This year, according to Summers, the aviators flew into a "2010 threat environment" characterized by "double-digit" surface-to-air missiles and advanced communications networks. "That's the environment we're designing for, not today's environment," said Summers. The team modeled the simulation on forecast data provided by the Joint [C.sup.2] Warfare Center (J[C.sup.2]WC), the Defense Intelligence Agency and other government agencies. Three J[C.sup.2]WC representatives attended the demonstration. "They're the ones who helped develop the 2010E Scenario that everybody's using," explained Summers, "so if there was any hint that we cooked the books, they would have been the first ones to stand up and say 'bs.'"
In the scenario, the [C.sup.2]W Variant supported a package of ordnance-carrying F-18Es striking a preestablished target, a nuclear facility "someplace in the world." Using soft-kill jamming or launching High-Speed Anti-Radiation Missiles, the Variant cleared a path on the ingress, supported the strikers during the attack and then led them on the egress. In some cases, the Variant engaged "bogies," enemy fighters, with air-to-air missiles. The action demonstrated two key selling points of an F-18-based EW support-platform, noted Summers: it can penetrate with the same speed, endurance and maneuverability as the strikers (unlike the rather doddering Prowler) and it preserves the full air-to-air and air-to-ground capability of its -E and -F mates.
While impressive, the capabilities of this potential Prowler replacement are purely virtual, since the program has produced no hardware, nor will it without some Navy funding support. The team has laid the groundwork, however, for any future program. It has performed four wind-tunnel tests on wingtip receiving pods, which would replace Sidewinder missiles with wideband ES receivers and antennas for all but very low bands. The team has also performed EMI testing on the flight control computer and put a full-scale model on an antenna range.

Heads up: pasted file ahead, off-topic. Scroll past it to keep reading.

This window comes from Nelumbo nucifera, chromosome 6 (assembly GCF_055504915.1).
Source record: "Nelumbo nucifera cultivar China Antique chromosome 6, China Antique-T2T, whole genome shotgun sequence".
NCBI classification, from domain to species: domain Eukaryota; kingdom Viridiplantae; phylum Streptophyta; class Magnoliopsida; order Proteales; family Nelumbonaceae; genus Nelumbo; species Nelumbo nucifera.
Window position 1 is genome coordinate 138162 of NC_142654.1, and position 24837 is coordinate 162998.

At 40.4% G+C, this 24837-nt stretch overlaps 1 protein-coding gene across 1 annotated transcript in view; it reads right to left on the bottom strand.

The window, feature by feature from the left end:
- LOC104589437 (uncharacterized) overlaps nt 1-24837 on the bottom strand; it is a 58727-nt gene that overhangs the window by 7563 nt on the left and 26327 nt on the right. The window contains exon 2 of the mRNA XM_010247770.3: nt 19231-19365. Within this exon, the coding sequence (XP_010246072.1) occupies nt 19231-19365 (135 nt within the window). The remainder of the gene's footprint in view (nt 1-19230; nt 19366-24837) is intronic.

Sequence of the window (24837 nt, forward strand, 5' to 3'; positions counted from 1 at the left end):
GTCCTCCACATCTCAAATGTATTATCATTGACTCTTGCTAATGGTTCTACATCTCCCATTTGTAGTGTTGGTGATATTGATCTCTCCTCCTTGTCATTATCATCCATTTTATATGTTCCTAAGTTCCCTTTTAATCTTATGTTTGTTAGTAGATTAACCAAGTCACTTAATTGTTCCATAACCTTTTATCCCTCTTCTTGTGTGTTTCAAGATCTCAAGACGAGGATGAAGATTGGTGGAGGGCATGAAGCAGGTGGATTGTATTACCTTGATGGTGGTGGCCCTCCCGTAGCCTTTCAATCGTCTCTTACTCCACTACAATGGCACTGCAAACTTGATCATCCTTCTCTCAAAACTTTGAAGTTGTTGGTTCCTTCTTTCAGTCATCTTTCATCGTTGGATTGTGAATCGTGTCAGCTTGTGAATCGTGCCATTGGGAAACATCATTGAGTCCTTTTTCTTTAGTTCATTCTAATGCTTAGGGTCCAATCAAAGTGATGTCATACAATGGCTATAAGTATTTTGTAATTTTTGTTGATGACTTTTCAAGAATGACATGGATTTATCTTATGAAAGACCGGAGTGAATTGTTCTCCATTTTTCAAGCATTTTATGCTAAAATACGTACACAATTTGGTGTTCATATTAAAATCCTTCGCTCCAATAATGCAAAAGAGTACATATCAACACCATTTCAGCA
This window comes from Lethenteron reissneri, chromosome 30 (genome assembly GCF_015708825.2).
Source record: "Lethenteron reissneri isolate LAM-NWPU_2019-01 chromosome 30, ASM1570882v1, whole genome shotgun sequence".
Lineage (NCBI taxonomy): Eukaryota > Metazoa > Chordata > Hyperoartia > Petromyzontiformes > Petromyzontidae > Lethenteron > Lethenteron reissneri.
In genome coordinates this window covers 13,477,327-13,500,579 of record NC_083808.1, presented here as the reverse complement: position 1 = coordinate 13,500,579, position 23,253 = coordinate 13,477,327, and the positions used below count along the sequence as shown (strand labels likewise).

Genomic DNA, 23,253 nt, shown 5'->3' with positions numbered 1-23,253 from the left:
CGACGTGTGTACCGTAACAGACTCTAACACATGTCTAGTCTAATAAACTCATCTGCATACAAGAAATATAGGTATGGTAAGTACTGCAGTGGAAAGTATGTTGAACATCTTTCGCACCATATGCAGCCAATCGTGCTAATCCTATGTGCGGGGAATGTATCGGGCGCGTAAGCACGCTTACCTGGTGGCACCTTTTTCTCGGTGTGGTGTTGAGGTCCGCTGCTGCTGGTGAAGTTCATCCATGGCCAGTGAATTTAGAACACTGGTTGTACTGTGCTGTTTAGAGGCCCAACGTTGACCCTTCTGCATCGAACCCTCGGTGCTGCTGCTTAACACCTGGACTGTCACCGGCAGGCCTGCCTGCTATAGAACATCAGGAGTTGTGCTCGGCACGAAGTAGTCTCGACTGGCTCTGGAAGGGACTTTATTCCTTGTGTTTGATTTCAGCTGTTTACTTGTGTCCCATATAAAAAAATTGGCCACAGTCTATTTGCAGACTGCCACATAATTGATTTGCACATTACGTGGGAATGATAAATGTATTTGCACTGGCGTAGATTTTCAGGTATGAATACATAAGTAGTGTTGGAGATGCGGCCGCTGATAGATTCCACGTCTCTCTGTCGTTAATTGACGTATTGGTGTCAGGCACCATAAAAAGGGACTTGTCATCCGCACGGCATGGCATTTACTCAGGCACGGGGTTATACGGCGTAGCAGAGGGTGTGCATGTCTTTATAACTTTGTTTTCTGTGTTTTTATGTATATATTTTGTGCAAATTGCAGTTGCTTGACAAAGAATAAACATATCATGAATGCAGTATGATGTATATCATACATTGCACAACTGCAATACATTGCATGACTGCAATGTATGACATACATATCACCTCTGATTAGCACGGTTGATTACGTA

For the jammer, the team has narrowed its solution to a lightweight, centerline pod using internal ram-air turbines to sustain transonic flight. The team has evaluated about 11 proposals for the EA system (see the October 1995 "EC Monitor," p. 26). According to Summers, the partners would like to conduct some hardware demonstrations next year.
Before any serious hardware development can begin, however, "We need to have an indication that the Navy is going to put money behind the program," said Summers. The Navy has endorsed the concept of an F-18F EW solution, but is currently focused on its immediate support-jamming need: to sustain the EA-6B until 2010. The Navy has said publicly that the [C.sup.2]W Variant is a POM 00 issue - meaning it will decide in early 1998 whether to proceed with a program.
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|Publication:||Journal of Electronic Defense|
|Date:||Dec 1, 1996|